The chess fever that has gripped the country hosting the 44th Chess Olympiad seems to have rubbed off on the most unlikely place: a police station.
Intriguing names like Capture d’En Passant, Sicilian Defense and Queen’s Gambit echo through the corridors of Fort’s ‘child-friendly’ police station in Thiruvananthapuram which has become a training center for budding chess players.
An assistant sub-inspector (ASI) acts as a chess coach at the station and the initiative attracted almost 50 students within a week of its launch.
The trainees come from economically disadvantaged families in Karimadom Colony, Chala and other localities known for high crime and school dropout rates. The police see the venture, started by the Fort’s Assistant Commissioner S. Shaji and Inspector J. Rakesh, as one that could give the students meaning in their lives.
ASI V. Ajayakumar, the “coach” who is in charge of the child-friendly police station, vouches for the role of chess in improving children’s skills. “Chess is scientifically proven to instill 18 cognitive skills and nine non-cognitive skills. The game, although it is a non-active sport, benefits children by boosting their concentration, decision-making skills and scientific reasoning, as well as their strategic thinking process. It is high time that the game be included in the school curriculum as advocated by our chess icon Viswanathan Anand”, says the officer associated with the Student Police Cadet project of the police of the Kerala for nine years.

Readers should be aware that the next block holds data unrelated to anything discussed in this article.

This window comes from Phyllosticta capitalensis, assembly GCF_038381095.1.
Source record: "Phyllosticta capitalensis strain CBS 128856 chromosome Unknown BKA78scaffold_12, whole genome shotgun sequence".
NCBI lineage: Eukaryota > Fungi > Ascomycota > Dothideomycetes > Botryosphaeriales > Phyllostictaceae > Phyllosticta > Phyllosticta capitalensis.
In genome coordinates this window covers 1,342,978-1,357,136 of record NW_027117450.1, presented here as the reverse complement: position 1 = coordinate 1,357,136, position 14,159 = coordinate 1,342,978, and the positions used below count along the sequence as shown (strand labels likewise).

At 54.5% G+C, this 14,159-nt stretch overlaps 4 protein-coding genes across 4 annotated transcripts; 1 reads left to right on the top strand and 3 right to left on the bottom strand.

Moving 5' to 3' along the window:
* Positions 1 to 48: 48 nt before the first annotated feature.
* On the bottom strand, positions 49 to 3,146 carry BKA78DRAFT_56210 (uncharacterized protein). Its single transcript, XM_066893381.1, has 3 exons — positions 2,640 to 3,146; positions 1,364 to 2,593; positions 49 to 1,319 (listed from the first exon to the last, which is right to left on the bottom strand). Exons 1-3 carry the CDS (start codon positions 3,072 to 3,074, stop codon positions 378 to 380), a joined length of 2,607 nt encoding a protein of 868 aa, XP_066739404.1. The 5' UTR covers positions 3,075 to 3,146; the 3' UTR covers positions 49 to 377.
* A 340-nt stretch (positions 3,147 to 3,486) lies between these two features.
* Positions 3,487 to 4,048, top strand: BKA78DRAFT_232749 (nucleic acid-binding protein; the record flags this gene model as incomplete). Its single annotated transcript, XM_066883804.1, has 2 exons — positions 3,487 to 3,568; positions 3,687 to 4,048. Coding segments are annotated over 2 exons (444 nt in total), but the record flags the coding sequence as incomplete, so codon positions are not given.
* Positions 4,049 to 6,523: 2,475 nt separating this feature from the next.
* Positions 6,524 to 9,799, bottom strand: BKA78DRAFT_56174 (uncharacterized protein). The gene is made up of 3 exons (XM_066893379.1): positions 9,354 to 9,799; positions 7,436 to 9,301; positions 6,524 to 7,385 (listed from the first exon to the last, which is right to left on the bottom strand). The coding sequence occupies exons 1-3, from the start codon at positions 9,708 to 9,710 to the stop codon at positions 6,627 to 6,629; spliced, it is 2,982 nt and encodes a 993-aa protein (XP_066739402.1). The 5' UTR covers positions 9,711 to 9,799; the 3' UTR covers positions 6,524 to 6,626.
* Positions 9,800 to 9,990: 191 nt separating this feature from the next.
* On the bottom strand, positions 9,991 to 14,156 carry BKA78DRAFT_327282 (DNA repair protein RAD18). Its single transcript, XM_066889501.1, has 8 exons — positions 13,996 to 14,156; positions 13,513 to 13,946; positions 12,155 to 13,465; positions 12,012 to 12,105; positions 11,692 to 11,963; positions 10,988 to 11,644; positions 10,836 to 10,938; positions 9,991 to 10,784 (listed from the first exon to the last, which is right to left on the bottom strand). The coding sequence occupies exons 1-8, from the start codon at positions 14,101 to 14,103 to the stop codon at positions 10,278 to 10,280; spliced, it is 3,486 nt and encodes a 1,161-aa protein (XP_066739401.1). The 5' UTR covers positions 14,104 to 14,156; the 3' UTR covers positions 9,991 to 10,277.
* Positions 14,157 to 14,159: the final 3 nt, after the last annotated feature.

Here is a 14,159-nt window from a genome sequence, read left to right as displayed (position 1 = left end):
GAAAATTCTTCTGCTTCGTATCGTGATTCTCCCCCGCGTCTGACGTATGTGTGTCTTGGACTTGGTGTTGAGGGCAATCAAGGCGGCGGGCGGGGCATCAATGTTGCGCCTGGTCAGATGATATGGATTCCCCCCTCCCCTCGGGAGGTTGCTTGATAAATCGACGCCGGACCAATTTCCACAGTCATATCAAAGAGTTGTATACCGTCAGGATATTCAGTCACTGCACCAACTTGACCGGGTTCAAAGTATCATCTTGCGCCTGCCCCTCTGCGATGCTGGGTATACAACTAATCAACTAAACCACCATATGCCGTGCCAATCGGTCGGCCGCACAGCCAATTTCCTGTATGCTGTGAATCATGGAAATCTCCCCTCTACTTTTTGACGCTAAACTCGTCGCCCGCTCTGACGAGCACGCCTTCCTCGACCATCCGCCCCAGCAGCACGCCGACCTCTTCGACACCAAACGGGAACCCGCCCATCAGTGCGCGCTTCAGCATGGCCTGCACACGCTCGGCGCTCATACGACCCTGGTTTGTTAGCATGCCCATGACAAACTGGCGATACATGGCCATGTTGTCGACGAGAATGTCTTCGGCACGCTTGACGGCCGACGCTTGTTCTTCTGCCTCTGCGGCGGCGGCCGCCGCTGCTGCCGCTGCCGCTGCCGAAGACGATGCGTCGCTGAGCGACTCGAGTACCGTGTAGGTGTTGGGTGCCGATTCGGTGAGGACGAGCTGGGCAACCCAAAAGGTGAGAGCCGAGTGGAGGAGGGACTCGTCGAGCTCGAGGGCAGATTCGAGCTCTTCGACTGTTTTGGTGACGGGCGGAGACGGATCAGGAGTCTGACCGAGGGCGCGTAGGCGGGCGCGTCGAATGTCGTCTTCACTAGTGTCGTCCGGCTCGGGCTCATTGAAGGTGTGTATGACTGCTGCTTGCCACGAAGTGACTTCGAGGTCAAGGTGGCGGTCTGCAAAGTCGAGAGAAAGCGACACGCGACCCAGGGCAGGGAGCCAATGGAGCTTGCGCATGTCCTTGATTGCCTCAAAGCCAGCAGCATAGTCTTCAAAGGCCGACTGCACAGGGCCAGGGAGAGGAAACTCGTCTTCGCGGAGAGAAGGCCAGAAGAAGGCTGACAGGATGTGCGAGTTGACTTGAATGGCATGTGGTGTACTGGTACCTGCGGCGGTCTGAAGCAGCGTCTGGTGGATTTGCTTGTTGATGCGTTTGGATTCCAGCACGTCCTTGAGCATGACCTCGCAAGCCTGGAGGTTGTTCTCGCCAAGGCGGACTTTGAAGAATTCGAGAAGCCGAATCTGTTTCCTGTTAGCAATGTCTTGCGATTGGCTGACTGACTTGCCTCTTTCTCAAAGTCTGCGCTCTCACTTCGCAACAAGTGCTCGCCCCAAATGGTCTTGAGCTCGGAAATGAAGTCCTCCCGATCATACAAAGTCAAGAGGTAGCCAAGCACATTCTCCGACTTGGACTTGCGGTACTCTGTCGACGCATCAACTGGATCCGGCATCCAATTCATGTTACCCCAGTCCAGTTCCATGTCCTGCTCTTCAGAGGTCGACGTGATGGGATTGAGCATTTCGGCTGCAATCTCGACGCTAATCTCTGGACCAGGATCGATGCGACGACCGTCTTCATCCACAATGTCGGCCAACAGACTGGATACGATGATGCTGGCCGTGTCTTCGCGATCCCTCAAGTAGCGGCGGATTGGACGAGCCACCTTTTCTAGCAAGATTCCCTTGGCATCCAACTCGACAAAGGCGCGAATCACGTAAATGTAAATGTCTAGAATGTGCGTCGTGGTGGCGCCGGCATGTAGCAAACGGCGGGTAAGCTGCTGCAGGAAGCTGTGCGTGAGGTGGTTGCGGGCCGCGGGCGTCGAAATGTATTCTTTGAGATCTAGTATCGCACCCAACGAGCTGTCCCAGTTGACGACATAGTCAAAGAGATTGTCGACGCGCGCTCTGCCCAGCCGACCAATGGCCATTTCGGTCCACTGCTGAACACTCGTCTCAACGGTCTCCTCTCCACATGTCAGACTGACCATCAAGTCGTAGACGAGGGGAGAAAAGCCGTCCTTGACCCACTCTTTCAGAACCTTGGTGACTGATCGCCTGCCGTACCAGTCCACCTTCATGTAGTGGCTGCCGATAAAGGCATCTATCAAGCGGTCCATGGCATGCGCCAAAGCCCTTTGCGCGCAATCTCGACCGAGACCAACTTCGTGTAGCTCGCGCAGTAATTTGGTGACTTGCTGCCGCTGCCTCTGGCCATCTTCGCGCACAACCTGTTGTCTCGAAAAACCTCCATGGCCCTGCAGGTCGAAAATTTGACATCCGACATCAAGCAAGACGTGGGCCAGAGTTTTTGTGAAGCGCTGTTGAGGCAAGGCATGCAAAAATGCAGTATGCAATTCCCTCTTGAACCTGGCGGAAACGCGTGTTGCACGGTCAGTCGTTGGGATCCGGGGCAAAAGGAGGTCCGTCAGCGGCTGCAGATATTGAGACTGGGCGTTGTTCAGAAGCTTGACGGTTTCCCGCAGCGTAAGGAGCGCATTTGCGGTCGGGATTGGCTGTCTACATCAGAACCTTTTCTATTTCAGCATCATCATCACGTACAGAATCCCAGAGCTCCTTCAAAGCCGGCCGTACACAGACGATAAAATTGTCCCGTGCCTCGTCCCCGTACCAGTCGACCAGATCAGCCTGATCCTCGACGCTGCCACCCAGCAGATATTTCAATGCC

Yuggaruphan, a class 5 student at Punnamoodu Government Higher Secondary School in the district, hopes to follow in the footsteps of his idol Anand. Introduced to the world of chess by his father at the age of five, he nurtured the dream of one day becoming a grandmaster.
A dissatisfied Ajayakumar encourages him to represent the country in a Chess Olympiad.